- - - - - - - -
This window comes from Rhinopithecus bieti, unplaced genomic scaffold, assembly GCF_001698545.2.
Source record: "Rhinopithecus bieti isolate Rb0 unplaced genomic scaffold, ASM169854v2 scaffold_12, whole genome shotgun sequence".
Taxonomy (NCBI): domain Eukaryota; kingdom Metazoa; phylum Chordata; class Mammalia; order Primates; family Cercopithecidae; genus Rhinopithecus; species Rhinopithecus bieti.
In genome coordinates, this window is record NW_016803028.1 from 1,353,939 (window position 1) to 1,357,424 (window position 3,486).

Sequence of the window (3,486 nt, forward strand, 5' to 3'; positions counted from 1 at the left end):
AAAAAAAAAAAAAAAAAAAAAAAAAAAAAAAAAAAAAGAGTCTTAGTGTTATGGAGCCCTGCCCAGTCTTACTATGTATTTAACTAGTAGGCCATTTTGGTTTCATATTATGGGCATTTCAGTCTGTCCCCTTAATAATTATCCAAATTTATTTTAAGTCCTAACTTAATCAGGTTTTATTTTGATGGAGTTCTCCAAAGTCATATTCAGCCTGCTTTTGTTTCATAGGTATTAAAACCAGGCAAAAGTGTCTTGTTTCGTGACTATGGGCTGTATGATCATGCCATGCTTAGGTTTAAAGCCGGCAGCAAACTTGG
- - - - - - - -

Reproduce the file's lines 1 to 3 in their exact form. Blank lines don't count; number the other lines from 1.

This window comes from Rhinopithecus bieti, unplaced genomic scaffold, assembly GCF_001698545.2.
Source record: "Rhinopithecus bieti isolate Rb0 unplaced genomic scaffold, ASM169854v2 scaffold_12, whole genome shotgun sequence".
Taxonomy (NCBI): domain Eukaryota; kingdom Metazoa; phylum Chordata; class Mammalia; order Primates; family Cercopithecidae; genus Rhinopithecus; species Rhinopithecus bieti.